PUBLISHED: 16:57 23 July 2008 | UPDATED: 10:43 12 August 2010
HEALTH bosses gave the go-ahead to axing a hospital of its A&E services despite widespread opposition to the plans. The Joint Committee of Primary Care Trusts
HEALTH bosses gave the go-ahead to axing a hospital of its A&E services despite widespread opposition to the plans.
The Joint Committee of Primary Care Trusts (JCPCT) opted for an amended version of option two put forward by the A Picture of Health committee.
At the meeting on Monday, the JCPCT gave the green light to strip Queen Mary's Hospital, Sidcup (QMS) of its A&E, paediatric and maternity unit.
The decision comes nearly a year after your Times delivered thousands of signatures against the plans to Downing Street.
Now a decision has been taken after the 14-week public consultation, where the majority of respondents indicated they wanted no change to services, Bexley council are able to refer the case to the Secretary of State for Health.
The Independent Reconfiguration Panel (IRP), an advisory group on NHS change will then decide if the contested consultation can go to a Judicial Review.
Bexley councillor Sharon Massey said that the council are "seriously considering" a judicial review.
The council is due to meet other affected councils Greenwich and Bromley in a Joint Overview and Scrutiny Committee (JOSC) today.
Mrs Massey said: "The option that has come out was not one of the three options we were consulted on.
"Now, things are very different and not what we expected.
"QMS is worse off because the elective surgery is going onto four sites instead of just one, so it has been undermined more than what was proposed in option two.
"We need to see what the other boroughs want to do. I would expect they are okay-ish with what has been decided.
"The only hospital which has significantly lost, is QMS. The others are going to be expanded and have investment.
"We could end up fighting on our own for this. We have to see if we want to battle alone. It is a very black day for QMS."
London Mayor Boris Johnson has pledged to give evidence in favour of QMS should the case go to judicial review.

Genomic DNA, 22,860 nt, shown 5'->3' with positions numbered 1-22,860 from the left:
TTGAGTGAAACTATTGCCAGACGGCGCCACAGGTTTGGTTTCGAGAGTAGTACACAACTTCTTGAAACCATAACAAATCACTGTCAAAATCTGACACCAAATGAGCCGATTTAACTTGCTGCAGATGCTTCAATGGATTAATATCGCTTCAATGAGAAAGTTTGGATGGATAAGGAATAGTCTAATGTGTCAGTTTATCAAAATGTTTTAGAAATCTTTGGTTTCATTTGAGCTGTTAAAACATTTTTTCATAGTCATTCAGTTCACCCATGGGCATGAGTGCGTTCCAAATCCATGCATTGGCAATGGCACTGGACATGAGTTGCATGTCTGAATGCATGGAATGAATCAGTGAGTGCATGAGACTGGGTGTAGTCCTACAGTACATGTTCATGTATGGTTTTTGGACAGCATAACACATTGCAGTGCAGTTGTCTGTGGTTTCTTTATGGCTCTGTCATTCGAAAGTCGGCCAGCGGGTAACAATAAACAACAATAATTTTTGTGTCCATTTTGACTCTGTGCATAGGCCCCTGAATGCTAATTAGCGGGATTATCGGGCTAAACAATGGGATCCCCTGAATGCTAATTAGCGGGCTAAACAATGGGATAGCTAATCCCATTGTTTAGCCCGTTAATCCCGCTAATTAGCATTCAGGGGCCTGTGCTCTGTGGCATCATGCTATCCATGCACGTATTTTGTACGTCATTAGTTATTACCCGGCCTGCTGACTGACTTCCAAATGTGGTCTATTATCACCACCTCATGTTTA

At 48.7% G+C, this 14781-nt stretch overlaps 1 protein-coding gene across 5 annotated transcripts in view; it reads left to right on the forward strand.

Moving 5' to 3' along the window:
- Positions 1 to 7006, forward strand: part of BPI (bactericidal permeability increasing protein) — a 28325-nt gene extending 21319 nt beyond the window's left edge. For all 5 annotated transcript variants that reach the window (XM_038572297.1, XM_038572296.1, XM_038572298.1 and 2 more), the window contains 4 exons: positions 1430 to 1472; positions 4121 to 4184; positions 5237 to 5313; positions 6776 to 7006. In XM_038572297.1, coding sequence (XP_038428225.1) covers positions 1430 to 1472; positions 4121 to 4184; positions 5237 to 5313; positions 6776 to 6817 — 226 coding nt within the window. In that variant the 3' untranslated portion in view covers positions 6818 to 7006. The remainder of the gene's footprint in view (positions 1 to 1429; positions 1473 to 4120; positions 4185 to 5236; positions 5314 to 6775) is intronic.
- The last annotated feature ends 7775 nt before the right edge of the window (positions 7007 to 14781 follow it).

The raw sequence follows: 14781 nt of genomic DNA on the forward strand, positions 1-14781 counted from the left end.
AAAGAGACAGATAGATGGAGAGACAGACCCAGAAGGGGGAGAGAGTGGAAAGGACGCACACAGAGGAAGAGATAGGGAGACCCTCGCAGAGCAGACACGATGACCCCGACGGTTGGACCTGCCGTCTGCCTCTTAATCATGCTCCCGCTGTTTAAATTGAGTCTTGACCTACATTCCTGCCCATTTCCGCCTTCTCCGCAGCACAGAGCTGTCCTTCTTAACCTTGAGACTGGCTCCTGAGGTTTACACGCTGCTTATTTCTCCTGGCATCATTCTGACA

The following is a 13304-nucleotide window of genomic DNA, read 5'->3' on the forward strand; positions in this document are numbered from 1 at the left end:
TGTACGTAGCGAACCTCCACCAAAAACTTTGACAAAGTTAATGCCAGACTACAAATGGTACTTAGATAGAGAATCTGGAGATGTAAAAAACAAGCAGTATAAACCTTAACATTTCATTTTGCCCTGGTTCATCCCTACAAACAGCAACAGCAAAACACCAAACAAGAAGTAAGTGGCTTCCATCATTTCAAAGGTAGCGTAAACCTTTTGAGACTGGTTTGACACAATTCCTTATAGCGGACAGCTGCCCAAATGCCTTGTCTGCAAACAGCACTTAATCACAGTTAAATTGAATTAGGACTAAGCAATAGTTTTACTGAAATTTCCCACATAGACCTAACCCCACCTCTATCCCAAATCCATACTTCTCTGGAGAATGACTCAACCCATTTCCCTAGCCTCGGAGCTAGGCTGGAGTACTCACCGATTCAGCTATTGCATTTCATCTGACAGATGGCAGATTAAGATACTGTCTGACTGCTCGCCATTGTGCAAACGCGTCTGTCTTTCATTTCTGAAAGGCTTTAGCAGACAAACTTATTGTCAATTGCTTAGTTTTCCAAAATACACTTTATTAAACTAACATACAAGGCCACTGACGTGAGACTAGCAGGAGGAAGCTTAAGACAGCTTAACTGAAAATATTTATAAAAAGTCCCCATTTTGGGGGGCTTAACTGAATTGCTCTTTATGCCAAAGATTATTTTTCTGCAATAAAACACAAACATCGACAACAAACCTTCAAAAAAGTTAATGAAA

He said: "I am deeply disappointed by these proposals and will do everything I can to help the residents of Bexley in their battle to keep the important services provided by Queen Mary's.
"I have already stated that I will give evidence if the Government refers the case to the independent reconfiguration panel."
Bromley and Chislehurst MP Bob Neill said: "There was real anger in my constituency throughout the consultation period and I am incredibly disappointed that the views of so many people have been ignored.
"I really do believe that closing the A&E and maternity services at Queen Mary's will put more lives at risk, as my constituents will have to travel further to receive life saving treatment and be forced to rely on already overstretched services."
But Chief Executive of QMS Trust Kate Grimes said the hospital 'faces a bright future'.
Ms Grimes said: "I know that many people will see this as sad news for the hospital but we believe this decision gives us a great opportunity to be the leading hospital providing planned surgery for around a million people across south-east London.
"This is a fundamental change in the way hospitals provide services. In the past they have often been seen as competing for patients. Now we believe the model we are developing here will become the future of the NHS."
Medical Director Roger Smith said: "Because patients coming to Queen Mary's will no longer have their operations cancelled because of emergencies they will be confident that their operation will take place on the day it is booked for.
"And because we will not treat emergency patients we hope to virtually eliminate the risk of MRSA infection."
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